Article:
Dodgers Report: Andy Van Slyke

Van Slyke to be recalled; Rivera to DL

May, 9, 2012
LOS ANGELES -- Scott Van Slyke, the Los Angeles Dodgers outfield prospect who is hitting .336 with eight homers, 25 RBIs and a .411 on-base percentage for Triple-A Albuquerque, is expected to be added to the team's active roster for Wednesday night's game with the San Francisco Giants.

The move has yet to be announced because there is doubt as to whether Van Slyke will arrive by game time.

The Dodgers will place outfielder-first baseman Juan Rivera on the 15-day disabled list to clear a roster spot for Van Slyke, the son of longtime major league outfielder Andy Van Slyke.

Rivera, who left Tuesday night's game after feeling numbness in the back of his left leg following a hard slide into third base, underwent an MRI exam on Wednesday that revealed he had popped a tendon.

Team medical officials are cautiously optimistic Rivera will be fully healed by the time he is eligible to return on May 24.

Van Slyke, 25, was added to the 40-man roster last winter. He will be making his major league debut.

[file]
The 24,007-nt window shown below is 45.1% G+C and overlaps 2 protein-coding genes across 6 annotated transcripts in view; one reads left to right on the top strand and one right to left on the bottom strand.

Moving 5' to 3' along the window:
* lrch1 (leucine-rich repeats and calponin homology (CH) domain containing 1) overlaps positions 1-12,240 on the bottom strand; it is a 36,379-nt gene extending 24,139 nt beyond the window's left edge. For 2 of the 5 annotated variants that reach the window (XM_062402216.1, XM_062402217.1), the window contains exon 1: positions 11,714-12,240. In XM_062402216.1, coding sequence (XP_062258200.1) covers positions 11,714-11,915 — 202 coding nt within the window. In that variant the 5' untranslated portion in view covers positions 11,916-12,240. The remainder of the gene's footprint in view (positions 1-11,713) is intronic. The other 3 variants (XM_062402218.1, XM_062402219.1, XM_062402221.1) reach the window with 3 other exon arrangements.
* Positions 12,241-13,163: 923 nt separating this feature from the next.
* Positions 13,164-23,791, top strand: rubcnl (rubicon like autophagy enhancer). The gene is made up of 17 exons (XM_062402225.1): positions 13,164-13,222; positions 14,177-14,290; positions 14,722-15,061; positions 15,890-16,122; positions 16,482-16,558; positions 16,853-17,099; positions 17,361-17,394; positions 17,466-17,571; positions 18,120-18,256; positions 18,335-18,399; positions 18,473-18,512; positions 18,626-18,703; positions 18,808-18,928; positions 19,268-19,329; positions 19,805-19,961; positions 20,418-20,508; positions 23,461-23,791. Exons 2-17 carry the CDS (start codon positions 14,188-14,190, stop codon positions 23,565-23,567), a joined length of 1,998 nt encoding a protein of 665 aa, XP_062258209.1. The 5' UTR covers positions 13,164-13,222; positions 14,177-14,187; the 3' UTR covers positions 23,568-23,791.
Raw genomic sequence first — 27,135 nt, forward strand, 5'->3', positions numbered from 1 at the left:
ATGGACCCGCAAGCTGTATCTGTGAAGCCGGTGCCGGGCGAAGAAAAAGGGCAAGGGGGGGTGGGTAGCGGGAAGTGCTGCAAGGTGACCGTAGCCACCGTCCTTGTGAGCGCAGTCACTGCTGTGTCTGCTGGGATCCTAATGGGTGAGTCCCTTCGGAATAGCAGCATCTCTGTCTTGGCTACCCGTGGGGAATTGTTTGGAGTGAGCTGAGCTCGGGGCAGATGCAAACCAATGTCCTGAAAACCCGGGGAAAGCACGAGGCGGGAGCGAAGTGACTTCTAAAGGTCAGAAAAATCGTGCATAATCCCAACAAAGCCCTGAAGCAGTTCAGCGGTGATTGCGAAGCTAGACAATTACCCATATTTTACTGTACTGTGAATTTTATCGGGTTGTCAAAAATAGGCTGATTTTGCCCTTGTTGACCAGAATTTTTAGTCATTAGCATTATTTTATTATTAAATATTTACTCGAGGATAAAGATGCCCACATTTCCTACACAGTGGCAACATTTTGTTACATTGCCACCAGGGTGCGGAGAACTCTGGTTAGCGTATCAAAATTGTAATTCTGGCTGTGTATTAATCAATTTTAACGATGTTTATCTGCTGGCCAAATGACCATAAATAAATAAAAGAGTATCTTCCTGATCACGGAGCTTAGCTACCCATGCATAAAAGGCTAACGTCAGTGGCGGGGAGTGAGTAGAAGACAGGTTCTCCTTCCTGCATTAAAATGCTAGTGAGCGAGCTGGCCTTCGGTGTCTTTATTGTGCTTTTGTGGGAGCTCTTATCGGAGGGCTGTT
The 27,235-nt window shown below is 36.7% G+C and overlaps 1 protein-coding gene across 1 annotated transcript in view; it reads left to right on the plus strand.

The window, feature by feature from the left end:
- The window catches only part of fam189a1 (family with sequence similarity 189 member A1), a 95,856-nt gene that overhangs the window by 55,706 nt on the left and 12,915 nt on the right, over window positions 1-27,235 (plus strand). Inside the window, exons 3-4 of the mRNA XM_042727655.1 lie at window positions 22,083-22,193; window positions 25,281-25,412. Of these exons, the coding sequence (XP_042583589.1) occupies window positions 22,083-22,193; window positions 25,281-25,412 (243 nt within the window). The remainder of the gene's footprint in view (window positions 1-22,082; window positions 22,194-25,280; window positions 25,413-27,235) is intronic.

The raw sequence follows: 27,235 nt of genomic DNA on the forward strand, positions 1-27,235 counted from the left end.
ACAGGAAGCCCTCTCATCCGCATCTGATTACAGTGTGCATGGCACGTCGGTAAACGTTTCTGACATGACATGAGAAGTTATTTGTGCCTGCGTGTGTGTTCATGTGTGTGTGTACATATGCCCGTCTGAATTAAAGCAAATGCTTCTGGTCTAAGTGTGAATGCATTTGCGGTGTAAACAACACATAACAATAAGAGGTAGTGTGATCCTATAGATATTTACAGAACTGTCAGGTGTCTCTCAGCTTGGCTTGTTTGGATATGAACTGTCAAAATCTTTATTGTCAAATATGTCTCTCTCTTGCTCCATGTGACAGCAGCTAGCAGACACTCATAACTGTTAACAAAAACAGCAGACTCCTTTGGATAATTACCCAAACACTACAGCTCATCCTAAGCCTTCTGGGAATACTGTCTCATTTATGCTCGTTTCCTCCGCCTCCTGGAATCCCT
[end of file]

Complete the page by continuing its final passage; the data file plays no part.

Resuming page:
Scott Van Slyke finds his game

February, 29, 2012
Stopped by Scott Van Slyke's locker today to ask how he made the transformation from middling prospect to reigning Dodgers Minor League Player of the Year. From talking to various other second- and third-generation players over the years, I know a family baseball legacy can be both a blessing and a curse, but I didn't figure that would be the reason for Van Slyke's sudden change of fortune.

"I started taking a little more pride in the way I played the game,'' he said. "I started to play for myself and not so much for my dad."

Don't misunderstand. Van Slyke and his father, longtime major league outfielder and three-time All-Star Andy Van Slyke, have a perfectly good relationship. Scott says he never felt any undue pressure from his dad, nor did he ever feel like his dad was pushing him toward baseball. To this day, he still calls his father twice a week, often for hitting tips. But there was a long time when he really thought the only reason he was playing baseball was because that is what Andy Van Slyke's son was supposed to do.

"In high school, I played baseball and football, but I loved basketball," Van Slyke said. "It was fun, and I was good at it. But being who I was, I felt pressure to play baseball. That was just something I felt like I should do, so I did it."

But that all began to change, he said, when he hit rock bottom at the start of the 2009 season, which he began at high Single-A for the first time after being promoted there the previous season. Van Slyke was estimating the actual number of at-bats, but he said he went hitless in about his first 25 of them that season. That was what brought about the epiphany.

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Dee Gordon
.375 1 6 6
HRA. Gonzalez 5
RBIA. Gonzalez 17
RA. Gonzalez 13
OPSA. Gonzalez .946
WD. Haren 3
ERAH. Ryu 1.93
SOZ. Greinke 29